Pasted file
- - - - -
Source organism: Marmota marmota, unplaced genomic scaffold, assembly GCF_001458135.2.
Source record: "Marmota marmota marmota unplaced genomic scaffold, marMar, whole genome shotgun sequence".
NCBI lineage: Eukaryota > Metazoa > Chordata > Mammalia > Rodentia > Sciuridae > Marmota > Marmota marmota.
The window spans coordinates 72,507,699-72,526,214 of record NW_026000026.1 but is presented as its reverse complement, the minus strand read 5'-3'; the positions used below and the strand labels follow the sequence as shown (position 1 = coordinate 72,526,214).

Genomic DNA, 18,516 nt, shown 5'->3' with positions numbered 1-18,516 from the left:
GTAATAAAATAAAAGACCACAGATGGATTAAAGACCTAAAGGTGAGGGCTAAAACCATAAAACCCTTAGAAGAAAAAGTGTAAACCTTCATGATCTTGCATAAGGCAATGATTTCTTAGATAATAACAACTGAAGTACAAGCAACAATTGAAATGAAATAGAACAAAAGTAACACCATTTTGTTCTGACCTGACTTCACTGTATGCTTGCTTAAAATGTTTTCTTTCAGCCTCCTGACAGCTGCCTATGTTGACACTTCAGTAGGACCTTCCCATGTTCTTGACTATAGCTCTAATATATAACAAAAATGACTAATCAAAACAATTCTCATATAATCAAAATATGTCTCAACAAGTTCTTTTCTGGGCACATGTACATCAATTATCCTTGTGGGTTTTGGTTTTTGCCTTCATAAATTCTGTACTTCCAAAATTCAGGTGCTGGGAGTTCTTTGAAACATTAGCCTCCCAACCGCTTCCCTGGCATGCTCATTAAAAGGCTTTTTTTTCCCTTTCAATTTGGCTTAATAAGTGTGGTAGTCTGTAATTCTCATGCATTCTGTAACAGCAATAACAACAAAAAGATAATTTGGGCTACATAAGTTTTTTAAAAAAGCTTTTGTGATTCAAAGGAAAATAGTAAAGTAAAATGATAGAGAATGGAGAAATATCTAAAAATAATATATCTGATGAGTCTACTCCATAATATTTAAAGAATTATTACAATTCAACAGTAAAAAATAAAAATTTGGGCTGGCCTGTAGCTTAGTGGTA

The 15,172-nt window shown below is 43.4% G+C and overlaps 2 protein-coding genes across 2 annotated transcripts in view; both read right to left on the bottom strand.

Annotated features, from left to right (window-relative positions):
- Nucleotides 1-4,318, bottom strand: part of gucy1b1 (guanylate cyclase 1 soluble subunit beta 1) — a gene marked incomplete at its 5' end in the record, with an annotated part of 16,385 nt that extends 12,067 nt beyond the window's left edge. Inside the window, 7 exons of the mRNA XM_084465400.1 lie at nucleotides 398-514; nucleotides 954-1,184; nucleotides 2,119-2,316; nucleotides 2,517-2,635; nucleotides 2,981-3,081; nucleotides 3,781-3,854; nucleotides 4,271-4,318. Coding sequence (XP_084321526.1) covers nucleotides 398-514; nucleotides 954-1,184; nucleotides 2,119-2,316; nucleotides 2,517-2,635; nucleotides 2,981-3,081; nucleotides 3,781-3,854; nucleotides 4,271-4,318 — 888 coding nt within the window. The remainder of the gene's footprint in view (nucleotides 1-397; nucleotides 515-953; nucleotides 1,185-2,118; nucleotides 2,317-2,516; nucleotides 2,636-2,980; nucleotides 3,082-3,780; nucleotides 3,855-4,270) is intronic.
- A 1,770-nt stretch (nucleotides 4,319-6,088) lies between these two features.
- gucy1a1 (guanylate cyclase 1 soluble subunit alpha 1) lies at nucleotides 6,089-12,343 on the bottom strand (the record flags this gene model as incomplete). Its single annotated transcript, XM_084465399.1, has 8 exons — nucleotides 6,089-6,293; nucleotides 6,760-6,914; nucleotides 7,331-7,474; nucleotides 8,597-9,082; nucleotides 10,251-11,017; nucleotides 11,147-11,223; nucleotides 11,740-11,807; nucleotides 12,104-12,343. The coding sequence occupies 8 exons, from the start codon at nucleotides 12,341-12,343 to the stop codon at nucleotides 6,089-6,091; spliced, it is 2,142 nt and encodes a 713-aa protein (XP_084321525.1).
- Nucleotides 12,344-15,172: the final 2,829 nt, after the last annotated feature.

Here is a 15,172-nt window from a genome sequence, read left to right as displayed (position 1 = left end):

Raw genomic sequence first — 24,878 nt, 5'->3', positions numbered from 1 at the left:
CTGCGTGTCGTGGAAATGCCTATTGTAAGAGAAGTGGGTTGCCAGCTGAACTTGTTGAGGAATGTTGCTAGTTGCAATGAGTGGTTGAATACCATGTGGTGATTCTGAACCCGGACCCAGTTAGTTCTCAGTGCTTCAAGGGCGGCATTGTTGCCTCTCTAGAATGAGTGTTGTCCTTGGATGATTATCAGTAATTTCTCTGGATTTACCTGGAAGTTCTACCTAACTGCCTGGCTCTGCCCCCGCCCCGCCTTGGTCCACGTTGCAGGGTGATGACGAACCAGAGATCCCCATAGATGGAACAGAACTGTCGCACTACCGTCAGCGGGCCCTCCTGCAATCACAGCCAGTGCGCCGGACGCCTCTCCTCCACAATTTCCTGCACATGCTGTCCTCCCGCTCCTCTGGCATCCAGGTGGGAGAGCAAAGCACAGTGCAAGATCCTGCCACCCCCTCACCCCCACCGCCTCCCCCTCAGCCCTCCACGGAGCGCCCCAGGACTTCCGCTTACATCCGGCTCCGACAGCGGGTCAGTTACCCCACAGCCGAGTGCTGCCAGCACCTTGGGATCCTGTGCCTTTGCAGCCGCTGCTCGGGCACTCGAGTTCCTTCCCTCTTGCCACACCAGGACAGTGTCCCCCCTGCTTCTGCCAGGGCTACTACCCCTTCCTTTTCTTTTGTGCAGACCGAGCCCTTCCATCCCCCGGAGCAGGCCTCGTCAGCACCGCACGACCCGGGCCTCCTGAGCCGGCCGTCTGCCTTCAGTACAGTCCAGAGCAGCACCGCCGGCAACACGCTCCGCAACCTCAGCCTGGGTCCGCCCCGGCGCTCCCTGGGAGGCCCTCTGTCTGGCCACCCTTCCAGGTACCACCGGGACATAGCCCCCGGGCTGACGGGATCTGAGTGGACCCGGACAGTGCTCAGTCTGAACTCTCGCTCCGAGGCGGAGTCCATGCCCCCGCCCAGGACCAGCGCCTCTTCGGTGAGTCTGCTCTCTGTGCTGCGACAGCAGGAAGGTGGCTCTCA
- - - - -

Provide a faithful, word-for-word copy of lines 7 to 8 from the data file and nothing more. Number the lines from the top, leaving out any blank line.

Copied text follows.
The 15,172-nt window shown below is 43.4% G+C and overlaps 2 protein-coding genes across 2 annotated transcripts in view; both read right to left on the bottom strand.

Annotated features, from left to right (window-relative positions):